Studies with phendimetrazine tartrate sustained release have not been performed to evaluate carcinogenic potential, mutagenic potential or effects on fertility.
Phendimetrazine tartrate is contraindicated during pregnancy because weight loss offers no potential benefit to a pregnant woman and may result in fetal harm. A minimum weight gain, and no weight loss, is currently recommended for all pregnant women, including those who are already overweight or obese, due to obligatory weight gain that occurs in maternal tissues during pregnancy. Phendimetrazine tartrate, a phenylalkylamine sympathomimetic amine has pharmacological activity similar to amphetamines (see CLINICAL PHARMACOLOGY). Animal reproduction studies have not been conducted in phendimetrazine tartrate. If this drug is used during pregnancy, or if the patient becomes pregnant while taking this drug, the patient should be apprised of the potential hazard to a fetus.
It is not known if phendimetrazine tartrate is excreted in human milk. Phendimetrazine tartrate, a phenylalkylamine sympathomimetic amine, has pharmacological activity similar to the amphetamines (see CLINICAL PHARMACOLOGY), and other amphetamines are present in human milk. Because of the potential for serious adverse reactions in nursing infants, a decision should be made whether to discontinue nursing or to discontinue the drug, taking into account the importance of the drug to the mother.
Monoamine Oxidase Inhibitors
Use of phendimetrazine tartrate is contraindicated during or within 14 days following the administration of monoamine oxidase inhibitors because of the risk of hypertensive crisis.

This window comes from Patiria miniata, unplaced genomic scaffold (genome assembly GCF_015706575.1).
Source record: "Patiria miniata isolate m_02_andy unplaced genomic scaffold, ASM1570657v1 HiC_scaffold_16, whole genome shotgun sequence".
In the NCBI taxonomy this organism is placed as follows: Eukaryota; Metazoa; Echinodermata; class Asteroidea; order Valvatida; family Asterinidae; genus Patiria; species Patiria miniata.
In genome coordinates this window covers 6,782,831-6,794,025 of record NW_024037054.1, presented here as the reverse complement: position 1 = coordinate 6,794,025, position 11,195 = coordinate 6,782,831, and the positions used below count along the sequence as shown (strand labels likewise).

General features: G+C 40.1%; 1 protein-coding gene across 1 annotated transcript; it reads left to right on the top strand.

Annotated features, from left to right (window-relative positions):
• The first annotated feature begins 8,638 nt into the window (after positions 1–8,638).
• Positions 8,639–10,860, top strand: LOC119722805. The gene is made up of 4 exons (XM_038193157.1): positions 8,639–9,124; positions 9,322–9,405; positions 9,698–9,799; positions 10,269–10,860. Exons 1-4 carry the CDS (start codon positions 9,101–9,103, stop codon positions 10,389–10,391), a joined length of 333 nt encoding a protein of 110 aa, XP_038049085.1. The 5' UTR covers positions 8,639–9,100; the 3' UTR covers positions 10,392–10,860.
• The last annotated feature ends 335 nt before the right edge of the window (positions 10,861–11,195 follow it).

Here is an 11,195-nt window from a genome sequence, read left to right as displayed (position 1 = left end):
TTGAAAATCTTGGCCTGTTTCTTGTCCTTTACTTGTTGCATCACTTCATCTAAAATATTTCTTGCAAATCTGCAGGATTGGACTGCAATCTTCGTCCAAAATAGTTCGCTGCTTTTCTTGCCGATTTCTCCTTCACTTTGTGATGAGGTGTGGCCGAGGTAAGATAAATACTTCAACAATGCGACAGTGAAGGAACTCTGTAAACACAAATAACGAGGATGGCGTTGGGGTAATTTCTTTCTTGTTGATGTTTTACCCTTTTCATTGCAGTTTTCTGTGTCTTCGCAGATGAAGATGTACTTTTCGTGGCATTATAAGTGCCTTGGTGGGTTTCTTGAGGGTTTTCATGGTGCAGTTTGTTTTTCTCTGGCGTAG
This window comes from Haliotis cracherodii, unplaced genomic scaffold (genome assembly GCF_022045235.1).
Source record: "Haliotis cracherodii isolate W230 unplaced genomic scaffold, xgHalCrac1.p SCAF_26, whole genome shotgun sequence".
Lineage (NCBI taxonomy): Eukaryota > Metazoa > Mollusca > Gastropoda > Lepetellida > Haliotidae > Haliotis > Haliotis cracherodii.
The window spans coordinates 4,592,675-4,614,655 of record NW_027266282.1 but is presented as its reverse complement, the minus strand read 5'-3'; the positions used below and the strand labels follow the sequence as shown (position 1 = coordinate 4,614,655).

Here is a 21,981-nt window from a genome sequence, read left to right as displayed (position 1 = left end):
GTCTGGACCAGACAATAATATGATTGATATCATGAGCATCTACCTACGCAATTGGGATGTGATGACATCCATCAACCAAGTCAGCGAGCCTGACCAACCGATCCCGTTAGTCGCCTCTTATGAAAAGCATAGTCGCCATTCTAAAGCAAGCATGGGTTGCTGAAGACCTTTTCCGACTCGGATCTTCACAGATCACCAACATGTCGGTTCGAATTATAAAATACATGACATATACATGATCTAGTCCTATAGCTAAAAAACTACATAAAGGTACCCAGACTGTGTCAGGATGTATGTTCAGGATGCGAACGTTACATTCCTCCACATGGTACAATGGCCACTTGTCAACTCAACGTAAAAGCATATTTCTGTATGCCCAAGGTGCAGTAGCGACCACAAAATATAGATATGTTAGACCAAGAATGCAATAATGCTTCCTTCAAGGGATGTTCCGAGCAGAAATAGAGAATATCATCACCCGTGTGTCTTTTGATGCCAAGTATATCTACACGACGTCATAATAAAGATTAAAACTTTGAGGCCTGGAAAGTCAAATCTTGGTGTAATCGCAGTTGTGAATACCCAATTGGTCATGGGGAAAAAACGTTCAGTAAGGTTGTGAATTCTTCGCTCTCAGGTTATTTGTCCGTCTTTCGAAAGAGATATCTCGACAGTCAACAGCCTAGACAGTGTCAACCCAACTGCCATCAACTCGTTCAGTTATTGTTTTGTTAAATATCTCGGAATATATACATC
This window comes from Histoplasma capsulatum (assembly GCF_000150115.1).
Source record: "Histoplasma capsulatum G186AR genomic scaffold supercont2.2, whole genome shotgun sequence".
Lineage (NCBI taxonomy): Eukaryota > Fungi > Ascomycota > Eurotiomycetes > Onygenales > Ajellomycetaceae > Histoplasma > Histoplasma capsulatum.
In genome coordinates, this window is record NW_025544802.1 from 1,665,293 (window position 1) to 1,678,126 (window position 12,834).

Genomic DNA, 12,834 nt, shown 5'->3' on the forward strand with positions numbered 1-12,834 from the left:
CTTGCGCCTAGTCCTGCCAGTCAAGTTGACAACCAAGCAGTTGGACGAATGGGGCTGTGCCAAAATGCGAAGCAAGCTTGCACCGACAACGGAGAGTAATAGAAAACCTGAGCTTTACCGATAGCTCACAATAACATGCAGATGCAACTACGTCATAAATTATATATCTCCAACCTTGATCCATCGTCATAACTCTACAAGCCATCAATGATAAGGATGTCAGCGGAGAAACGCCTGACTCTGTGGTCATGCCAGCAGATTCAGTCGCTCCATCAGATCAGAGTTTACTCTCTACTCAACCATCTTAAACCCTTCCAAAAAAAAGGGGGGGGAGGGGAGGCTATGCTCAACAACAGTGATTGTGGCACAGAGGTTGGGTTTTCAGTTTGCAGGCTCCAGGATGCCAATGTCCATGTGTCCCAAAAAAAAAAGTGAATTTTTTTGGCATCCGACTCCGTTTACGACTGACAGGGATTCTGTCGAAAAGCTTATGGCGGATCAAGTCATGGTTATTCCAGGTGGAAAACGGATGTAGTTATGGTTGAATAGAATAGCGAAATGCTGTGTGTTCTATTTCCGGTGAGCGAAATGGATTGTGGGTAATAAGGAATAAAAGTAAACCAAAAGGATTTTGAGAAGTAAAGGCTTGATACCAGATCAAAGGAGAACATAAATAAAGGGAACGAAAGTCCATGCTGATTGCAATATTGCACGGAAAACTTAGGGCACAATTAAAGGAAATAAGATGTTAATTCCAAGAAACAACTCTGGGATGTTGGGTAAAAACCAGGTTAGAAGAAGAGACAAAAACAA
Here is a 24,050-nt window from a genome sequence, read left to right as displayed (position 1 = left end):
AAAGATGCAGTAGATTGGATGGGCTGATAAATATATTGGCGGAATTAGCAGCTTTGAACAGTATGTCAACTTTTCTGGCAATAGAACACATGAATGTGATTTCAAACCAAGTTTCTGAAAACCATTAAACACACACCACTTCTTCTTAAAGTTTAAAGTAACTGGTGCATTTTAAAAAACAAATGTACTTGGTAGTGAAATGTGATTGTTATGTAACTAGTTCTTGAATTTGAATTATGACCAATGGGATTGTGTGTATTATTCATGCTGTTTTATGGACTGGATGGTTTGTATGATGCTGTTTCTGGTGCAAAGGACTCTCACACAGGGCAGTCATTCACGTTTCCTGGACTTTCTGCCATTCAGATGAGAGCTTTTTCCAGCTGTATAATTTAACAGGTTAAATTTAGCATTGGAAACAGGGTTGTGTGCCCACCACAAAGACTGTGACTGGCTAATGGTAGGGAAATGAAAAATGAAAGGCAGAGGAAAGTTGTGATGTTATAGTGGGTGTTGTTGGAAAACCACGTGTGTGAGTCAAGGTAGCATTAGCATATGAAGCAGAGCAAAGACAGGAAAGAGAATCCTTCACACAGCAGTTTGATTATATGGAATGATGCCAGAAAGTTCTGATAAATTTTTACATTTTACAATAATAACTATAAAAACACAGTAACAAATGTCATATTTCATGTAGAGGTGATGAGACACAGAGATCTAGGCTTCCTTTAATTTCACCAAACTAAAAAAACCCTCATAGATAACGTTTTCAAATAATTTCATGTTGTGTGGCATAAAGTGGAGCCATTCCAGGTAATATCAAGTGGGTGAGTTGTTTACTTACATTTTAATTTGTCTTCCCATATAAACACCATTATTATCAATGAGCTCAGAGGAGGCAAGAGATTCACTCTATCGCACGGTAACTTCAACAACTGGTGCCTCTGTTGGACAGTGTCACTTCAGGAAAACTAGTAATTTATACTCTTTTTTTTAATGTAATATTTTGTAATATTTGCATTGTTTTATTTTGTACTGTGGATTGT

Concomitant use of alcohol with phendimetrazine tartrate may result in an adverse drug reaction.
Insulin and Oral Hypoglycemic Medications
Requirements may be altered
Adrenergic Neuron Blocking Drugs
phendimetrazine tartrate may decrease the hypotensive effect of adrenergic neuron blocking drugs.
Safety and effectiveness in pediatric patients have not been established. Because pediatric obesity is a chronic condition requiring long-term treatment, the use of phendimetrazine tartrate ER approved for short-term therapy, is not recommended in patients less that 17 years of age.
Phendimetrazine tartrate extended-release capsules were not studied in patients with renal impairment. As phendimetrazine tartrate is excreted in urine, exposure increases can be expected in patients with renal impairment. Use caution when administering phendimetrazine tartrate to patients with renal impairment.
In general, dose selection for an elderly patient should be cautious, usually starting at the low end of the dosing range, reflecting the greater frequency of decreased hepatic, renal, or cardiac function, and of concomitant disease or other drug therapy.
The major route of elimination is via the kidney where most of the drug and metabolites are excreted. The risk of toxic reactions to this drug may be greater in patients with impaired renal function. Because elderly patients are more likely to have decreased renal function, care should be taken in dose selection, and it may be useful to monitor renal function.
The following adverse reactions are described, or described in greater detail, in other sections:
– Primary pulmonary hypertension (see Warnings)
– Valvular heart disease (see Warnings)
-Effect on the ability to engage in potentially hazardous tasks (see Warnings)
-Withdrawal effects following prolonged high dosage administration (see Drug Abuse and Dependence)
The following adverse reactions to phendimetrazine have been identified:
Primary pulmonary hypertension and/or regurgitant cardiac valvular disease, palpitation, tachycardia, elevated blood pressure, ischemic events.